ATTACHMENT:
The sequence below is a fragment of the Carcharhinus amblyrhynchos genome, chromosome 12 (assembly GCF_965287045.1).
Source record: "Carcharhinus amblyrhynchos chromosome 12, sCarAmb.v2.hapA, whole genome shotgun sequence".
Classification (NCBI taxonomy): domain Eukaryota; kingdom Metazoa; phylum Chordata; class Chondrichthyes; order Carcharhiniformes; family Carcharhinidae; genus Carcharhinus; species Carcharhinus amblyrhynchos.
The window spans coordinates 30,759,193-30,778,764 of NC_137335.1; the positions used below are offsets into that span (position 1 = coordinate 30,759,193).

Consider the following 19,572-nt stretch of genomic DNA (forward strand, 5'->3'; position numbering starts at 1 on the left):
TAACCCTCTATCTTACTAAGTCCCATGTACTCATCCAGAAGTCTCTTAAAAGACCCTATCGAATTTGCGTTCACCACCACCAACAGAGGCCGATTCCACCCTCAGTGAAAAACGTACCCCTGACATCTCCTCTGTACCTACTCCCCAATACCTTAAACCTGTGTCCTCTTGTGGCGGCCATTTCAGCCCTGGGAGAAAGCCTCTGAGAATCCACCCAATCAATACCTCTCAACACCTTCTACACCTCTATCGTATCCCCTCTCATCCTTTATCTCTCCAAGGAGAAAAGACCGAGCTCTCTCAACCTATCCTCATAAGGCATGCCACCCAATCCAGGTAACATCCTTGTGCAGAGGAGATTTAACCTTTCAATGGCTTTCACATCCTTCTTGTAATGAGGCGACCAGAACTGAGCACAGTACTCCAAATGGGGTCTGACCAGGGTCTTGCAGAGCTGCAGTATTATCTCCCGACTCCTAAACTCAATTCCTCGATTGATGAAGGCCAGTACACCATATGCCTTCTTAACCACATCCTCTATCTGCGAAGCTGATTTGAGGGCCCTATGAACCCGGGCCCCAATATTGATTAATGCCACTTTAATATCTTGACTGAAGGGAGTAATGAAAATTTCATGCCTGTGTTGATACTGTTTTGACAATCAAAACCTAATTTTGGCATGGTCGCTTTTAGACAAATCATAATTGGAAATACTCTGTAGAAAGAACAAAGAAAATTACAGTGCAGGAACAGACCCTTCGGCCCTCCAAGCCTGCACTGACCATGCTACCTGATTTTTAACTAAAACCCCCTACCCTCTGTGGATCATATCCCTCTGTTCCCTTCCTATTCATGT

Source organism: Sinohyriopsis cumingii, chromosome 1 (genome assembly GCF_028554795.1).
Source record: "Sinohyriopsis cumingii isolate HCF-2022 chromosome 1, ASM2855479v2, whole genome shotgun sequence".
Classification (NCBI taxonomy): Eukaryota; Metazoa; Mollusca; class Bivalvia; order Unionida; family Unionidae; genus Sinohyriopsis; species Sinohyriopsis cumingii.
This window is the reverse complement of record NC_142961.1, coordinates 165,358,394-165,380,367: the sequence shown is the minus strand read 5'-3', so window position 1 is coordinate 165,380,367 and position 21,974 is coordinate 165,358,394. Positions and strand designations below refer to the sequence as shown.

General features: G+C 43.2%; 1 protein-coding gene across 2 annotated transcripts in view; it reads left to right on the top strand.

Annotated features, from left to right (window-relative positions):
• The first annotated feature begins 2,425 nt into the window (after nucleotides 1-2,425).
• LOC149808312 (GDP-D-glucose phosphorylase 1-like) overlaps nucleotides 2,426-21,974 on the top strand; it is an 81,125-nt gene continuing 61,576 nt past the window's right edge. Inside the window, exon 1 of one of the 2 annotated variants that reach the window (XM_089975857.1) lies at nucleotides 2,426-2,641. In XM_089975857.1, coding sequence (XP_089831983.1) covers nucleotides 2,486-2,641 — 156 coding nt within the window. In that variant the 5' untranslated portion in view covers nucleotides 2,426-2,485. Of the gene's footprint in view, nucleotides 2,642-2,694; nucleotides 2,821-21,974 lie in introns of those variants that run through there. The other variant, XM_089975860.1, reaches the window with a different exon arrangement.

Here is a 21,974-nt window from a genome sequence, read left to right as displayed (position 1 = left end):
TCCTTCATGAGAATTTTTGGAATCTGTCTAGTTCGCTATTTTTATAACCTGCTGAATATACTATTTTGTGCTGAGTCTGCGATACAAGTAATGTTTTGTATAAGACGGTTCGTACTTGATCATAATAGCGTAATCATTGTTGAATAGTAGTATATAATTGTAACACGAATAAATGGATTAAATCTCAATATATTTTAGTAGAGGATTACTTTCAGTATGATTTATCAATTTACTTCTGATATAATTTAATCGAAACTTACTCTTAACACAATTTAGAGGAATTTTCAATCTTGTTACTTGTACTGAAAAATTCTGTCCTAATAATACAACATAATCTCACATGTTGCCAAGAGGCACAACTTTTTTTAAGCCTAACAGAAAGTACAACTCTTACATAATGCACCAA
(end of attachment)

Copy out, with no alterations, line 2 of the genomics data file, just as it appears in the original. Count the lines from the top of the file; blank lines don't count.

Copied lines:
Source record: "Carcharhinus amblyrhynchos chromosome 12, sCarAmb.v2.hapA, whole genome shotgun sequence".